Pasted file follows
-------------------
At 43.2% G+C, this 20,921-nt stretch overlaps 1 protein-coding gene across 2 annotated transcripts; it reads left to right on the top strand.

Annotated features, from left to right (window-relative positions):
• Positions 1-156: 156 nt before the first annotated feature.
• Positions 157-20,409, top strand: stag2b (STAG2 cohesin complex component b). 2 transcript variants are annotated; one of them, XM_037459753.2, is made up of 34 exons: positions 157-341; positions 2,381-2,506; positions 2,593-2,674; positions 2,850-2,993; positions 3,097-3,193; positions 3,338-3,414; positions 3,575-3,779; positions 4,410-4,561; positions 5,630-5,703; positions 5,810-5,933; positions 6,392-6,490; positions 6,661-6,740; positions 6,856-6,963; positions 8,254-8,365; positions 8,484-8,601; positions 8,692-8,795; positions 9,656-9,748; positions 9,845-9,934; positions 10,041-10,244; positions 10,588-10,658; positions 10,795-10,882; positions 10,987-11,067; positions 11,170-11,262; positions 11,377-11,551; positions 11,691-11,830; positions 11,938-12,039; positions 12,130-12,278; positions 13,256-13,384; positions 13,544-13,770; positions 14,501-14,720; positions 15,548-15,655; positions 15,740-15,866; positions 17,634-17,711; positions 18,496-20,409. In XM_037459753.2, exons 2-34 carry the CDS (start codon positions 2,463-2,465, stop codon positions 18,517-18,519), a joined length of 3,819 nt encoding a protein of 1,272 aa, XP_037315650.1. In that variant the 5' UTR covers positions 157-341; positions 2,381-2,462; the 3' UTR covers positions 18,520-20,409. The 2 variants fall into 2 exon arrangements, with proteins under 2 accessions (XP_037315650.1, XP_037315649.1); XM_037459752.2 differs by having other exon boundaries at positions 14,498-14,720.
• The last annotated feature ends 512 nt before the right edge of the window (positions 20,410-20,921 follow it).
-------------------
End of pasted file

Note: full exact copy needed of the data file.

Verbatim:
At 43.2% G+C, this 20,921-nt stretch overlaps 1 protein-coding gene across 2 annotated transcripts; it reads left to right on the top strand.

Annotated features, from left to right (window-relative positions):
• Positions 1-156: 156 nt before the first annotated feature.
• Positions 157-20,409, top strand: stag2b (STAG2 cohesin complex component b). 2 transcript variants are annotated; one of them, XM_037459753.2, is made up of 34 exons: positions 157-341; positions 2,381-2,506; positions 2,593-2,674; positions 2,850-2,993; positions 3,097-3,193; positions 3,338-3,414; positions 3,575-3,779; positions 4,410-4,561; positions 5,630-5,703; positions 5,810-5,933; positions 6,392-6,490; positions 6,661-6,740; positions 6,856-6,963; positions 8,254-8,365; positions 8,484-8,601; positions 8,692-8,795; positions 9,656-9,748; positions 9,845-9,934; positions 10,041-10,244; positions 10,588-10,658; positions 10,795-10,882; positions 10,987-11,067; positions 11,170-11,262; positions 11,377-11,551; positions 11,691-11,830; positions 11,938-12,039; positions 12,130-12,278; positions 13,256-13,384; positions 13,544-13,770; positions 14,501-14,720; positions 15,548-15,655; positions 15,740-15,866; positions 17,634-17,711; positions 18,496-20,409. In XM_037459753.2, exons 2-34 carry the CDS (start codon positions 2,463-2,465, stop codon positions 18,517-18,519), a joined length of 3,819 nt encoding a protein of 1,272 aa, XP_037315650.1. In that variant the 5' UTR covers positions 157-341; positions 2,381-2,462; the 3' UTR covers positions 18,520-20,409. The 2 variants fall into 2 exon arrangements, with proteins under 2 accessions (XP_037315650.1, XP_037315649.1); XM_037459752.2 differs by having other exon boundaries at positions 14,498-14,720.
• The last annotated feature ends 512 nt before the right edge of the window (positions 20,410-20,921 follow it).